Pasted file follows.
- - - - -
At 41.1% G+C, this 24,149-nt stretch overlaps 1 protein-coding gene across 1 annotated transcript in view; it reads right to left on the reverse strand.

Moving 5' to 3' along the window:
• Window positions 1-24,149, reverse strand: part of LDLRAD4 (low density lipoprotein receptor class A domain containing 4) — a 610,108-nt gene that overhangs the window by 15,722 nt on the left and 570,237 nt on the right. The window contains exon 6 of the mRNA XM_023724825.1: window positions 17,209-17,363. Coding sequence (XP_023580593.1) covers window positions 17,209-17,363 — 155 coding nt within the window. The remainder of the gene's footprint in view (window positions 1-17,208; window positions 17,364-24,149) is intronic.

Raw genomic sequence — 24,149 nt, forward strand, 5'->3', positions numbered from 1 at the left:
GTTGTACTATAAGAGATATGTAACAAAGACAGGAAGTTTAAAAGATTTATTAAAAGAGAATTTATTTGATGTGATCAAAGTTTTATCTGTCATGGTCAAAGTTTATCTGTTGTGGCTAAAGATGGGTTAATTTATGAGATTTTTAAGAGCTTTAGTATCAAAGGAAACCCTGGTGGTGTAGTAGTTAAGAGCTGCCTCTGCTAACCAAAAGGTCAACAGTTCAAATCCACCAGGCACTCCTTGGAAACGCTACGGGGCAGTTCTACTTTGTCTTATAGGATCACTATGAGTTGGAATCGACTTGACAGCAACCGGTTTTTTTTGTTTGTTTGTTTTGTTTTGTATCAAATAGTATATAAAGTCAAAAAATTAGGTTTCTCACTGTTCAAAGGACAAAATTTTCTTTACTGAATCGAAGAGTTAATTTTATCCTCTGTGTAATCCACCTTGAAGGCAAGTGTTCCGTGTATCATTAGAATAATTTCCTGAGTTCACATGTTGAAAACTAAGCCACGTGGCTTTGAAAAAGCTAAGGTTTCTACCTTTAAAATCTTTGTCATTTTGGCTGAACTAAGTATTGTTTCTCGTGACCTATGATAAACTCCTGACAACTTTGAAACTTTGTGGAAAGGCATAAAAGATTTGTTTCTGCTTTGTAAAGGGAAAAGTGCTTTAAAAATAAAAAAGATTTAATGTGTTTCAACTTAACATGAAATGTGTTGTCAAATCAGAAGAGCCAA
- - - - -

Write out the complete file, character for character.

At 41.1% G+C, this 24,149-nt stretch overlaps 1 protein-coding gene across 1 annotated transcript in view; it reads right to left on the reverse strand.

Moving 5' to 3' along the window:
• Window positions 1-24,149, reverse strand: part of LDLRAD4 (low density lipoprotein receptor class A domain containing 4) — a 610,108-nt gene that overhangs the window by 15,722 nt on the left and 570,237 nt on the right. The window contains exon 6 of the mRNA XM_023724825.1: window positions 17,209-17,363. Coding sequence (XP_023580593.1) covers window positions 17,209-17,363 — 155 coding nt within the window. The remainder of the gene's footprint in view (window positions 1-17,208; window positions 17,364-24,149) is intronic.

Raw genomic sequence — 24,149 nt, forward strand, 5'->3', positions numbered from 1 at the left:
GTTGTACTATAAGAGATATGTAACAAAGACAGGAAGTTTAAAAGATTTATTAAAAGAGAATTTATTTGATGTGATCAAAGTTTTATCTGTCATGGTCAAAGTTTATCTGTTGTGGCTAAAGATGGGTTAATTTATGAGATTTTTAAGAGCTTTAGTATCAAAGGAAACCCTGGTGGTGTAGTAGTTAAGAGCTGCCTCTGCTAACCAAAAGGTCAACAGTTCAAATCCACCAGGCACTCCTTGGAAACGCTACGGGGCAGTTCTACTTTGTCTTATAGGATCACTATGAGTTGGAATCGACTTGACAGCAACCGGTTTTTTTTGTTTGTTTGTTTTGTTTTGTATCAAATAGTATATAAAGTCAAAAAATTAGGTTTCTCACTGTTCAAAGGACAAAATTTTCTTTACTGAATCGAAGAGTTAATTTTATCCTCTGTGTAATCCACCTTGAAGGCAAGTGTTCCGTGTATCATTAGAATAATTTCCTGAGTTCACATGTTGAAAACTAAGCCACGTGGCTTTGAAAAAGCTAAGGTTTCTACCTTTAAAATCTTTGTCATTTTGGCTGAACTAAGTATTGTTTCTCGTGACCTATGATAAACTCCTGACAACTTTGAAACTTTGTGGAAAGGCATAAAAGATTTGTTTCTGCTTTGTAAAGGGAAAAGTGCTTTAAAAATAAAAAAGATTTAATGTGTTTCAACTTAACATGAAATGTGTTGTCAAATCAGAAGAGCCAA